Dealing with Distortions
I have a huge, thick, gargantuan neck. When I wear something with a rounded collar, my face doubles in width and takes on a moon-like glow. Ever since I noticed this amazing propensity of necklines to change the proportions of my face, I’ve avoided athletic t-shirts and turtlenecks.
My legs resemble those of a chicken’s. I remember reading an article in Glamour magazine back in the dark ages—I think I had started my freshman year of college—where the authors detailed how to measure your legs to see if they had perfect proportions. Mine came pretty close, according to my measuring tape and my best friend (who envied my lanky legs and my comely calves).
“But you have a nice neck and a tiny waist,” I pointed out (my theory was that women have either a waist or nice ankles and calves—but very few have both). Later that same year, my friend confessed that she’d stopped at a bakery and purchased a dozen chocolate chip cookies—and eaten the whole box.
I shrugged. “That sounds good,” I said, “although I can’t imagine eating 12 cookies.” It wasn’t until years later that my friend confessed to me that she struggled with bulimia. Her tiny waist came at a great cost to her mental and physical health.
Food has played a sinister role in my life as well. I discovered its self-medicating properties when the world seemed scary. During Pedro’s bout with cancer, he dropped to 130 (five pounds less than my pre-pregnancy weight) and I blossomed to 185 (his pre-cancer weight). The only known photo of me during this time is on my school ID card—I couldn’t avoid having my photo taken. My neck looks even larger than normal—but I consoled myself that my calves and ankles still looked pretty good.
Two years before my fortieth birthday I decided that I didn’t want to be a
‘fair, fat and forty’ statistic and end up with gallbladder problems. I wanted to have energy to keep up with my almost teenage daughters. I wanted them to take pride in their mommy. I went on a low-carb diet and over the course of ten months I slowly returned to my pre-pregnancy weight.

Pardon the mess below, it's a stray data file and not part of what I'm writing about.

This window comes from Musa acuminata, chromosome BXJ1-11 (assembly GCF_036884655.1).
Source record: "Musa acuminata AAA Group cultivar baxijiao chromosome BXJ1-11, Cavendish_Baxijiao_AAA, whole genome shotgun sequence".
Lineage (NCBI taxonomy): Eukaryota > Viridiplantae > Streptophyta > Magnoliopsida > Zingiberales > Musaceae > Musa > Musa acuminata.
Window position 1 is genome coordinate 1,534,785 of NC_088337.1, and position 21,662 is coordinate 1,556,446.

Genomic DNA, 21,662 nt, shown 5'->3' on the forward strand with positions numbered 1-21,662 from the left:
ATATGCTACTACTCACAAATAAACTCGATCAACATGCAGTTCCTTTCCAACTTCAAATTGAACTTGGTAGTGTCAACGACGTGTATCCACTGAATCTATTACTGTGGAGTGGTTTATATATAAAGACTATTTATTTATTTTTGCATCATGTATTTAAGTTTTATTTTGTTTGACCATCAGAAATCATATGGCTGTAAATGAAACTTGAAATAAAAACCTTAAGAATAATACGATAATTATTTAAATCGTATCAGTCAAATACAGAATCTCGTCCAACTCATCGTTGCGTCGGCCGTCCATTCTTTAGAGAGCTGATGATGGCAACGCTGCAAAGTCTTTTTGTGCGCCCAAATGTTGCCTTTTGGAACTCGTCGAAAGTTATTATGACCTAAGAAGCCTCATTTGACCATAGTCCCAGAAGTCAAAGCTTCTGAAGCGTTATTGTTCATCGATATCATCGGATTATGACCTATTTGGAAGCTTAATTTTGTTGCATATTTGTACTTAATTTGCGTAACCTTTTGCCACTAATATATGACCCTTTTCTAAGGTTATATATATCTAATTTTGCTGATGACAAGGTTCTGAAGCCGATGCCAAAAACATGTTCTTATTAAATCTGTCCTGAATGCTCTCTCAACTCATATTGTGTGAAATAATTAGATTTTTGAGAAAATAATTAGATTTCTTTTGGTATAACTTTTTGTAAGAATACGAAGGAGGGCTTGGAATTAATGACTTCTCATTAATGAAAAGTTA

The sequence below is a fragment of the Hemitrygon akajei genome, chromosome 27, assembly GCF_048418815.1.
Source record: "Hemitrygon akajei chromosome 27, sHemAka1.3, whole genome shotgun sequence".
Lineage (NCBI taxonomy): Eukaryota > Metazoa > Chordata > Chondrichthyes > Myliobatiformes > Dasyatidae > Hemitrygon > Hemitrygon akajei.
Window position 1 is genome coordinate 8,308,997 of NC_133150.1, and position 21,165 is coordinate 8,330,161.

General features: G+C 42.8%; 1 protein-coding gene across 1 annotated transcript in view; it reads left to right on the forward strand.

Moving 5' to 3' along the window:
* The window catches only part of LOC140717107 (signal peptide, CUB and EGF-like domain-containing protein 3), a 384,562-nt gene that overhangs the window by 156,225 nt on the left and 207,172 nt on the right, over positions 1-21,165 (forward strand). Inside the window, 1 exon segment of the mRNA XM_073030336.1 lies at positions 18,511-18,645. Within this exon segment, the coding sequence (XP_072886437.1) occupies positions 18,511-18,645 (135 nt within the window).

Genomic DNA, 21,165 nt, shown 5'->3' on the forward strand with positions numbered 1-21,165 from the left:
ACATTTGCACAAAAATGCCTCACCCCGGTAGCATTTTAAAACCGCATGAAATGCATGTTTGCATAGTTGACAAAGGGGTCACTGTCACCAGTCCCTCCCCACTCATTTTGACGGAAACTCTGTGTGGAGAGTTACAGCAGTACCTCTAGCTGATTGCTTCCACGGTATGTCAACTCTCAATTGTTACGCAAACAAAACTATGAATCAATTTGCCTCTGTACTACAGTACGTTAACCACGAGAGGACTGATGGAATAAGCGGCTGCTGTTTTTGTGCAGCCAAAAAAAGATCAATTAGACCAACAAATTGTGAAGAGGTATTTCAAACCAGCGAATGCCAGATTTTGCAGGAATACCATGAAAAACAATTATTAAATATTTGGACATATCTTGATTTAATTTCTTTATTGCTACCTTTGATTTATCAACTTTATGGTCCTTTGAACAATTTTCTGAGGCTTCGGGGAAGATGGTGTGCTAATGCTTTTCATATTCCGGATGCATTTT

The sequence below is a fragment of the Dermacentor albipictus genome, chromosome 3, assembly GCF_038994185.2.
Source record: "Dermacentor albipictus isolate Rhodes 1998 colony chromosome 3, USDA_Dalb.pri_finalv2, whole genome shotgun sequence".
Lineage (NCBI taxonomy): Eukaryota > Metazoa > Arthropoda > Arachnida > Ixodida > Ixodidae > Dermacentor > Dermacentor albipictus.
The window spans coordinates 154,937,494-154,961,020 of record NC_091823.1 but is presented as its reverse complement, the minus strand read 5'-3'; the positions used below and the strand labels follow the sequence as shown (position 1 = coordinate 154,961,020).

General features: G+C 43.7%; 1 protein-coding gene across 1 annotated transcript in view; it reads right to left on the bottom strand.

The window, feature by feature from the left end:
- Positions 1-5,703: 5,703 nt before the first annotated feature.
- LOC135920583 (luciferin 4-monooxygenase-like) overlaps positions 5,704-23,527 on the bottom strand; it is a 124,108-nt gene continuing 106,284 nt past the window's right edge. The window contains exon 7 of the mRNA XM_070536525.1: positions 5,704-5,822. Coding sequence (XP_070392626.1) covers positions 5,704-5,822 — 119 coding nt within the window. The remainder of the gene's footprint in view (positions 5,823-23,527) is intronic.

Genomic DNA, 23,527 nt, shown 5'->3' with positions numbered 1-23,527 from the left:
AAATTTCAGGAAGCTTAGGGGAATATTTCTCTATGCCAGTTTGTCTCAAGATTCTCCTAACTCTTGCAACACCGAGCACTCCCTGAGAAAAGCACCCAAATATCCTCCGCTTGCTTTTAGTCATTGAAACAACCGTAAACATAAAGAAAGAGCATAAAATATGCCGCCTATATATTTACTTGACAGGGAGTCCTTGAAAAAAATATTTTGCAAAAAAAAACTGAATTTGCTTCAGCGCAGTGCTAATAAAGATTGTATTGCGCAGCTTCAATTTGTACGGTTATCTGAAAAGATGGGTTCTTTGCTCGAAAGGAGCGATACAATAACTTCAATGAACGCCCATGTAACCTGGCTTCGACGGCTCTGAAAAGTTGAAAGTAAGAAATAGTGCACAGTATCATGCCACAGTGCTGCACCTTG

The negative thoughts about my weight remained—in fact, I hate having my photo taken because I want to live up to my ideal image of what I should look like and all too often the photos that others take don’t meet my expectations. Don’t get me wrong. I don’t spend hours in front of the mirror putting on make up (I got too lazy to wear that stuff about six years ago). My daily hair routine involves running a wide-toothed comb through my curls and making sure I have a part. That’s it. I have no feelings about my looks—unless someone snaps a photo that I deem ‘horrible.’ It’s possible that I’ve asked my children to erase photos of me that they took on their phones.
The struggle with food didn’t end with my initial weight loss, though. I will never have the metabolism of a hummingbird. Food will always sound the siren call of comfort when I feel stress and pressure building in my life. In January, after an extremely stressful year, I realized that I had slowly gained back twenty of those 55 pounds I had worked so hard to lose.
I decided I needed accountability, so I bought a FitBit and started keeping track of what I ate on the FitBit app on my phone. A few of my blogging friends have FitBits as well, so we challenge each other to keep moving during the week and on the weekends. My employer’s health program gives rewards for weight loss and exercise, and so I decided to enter my stats in their database as an additional form of accountability.
About the third time I entered my stats, I came to the shocking realization that the measurement for my calves is THE SAME as the measurement for my neck. All these years I’ve lived with the distorted belief that my neck is gargantuan and my calves are slim.
The possibility that the two areas shared a circumference never occurred to me. I passed judgment on my calves and ankles years ago and consoled myself about my giant neck and thick waist by putting down other women’s cankles.I passed judgment on my neck and consoled myself by putting down other women's cankles. Click To Tweet
Dr. David Burns, author of Feeling Good: the New Mood Therapy, would call my distortion “Labeling and Mislabeling.” I don’t need anyone else to put me down. I do a fine job of it myself, thank you very much. It’s time to give up the idol I’ve built on my dimensions and just accept myself for who I am (even in photos). Dr. Burns also says, “Only one person in this world has the power to put you down—and you are that person, no one else!”
I’m ready for more accountability, so snap away—I promise to never ask you to delete a photo from your camera or your phone (it might take me awhile to view the photos without wrinkling my nose, though). My neck and calves measure the same—and I am fearfully and wonderfully made. My neck and calves measure the same--and I am fearfully and wonderfully made. Click To TweetMy job is to keep my mind on positive things and my body as healthy as possible.
That Glamour article promised perfection if my legs measured up—but I’d rather have perfection in my relationship with God and with my fellow travelers.
How about you? Do you have any distortions that you’ve discovered and are ready to let go of?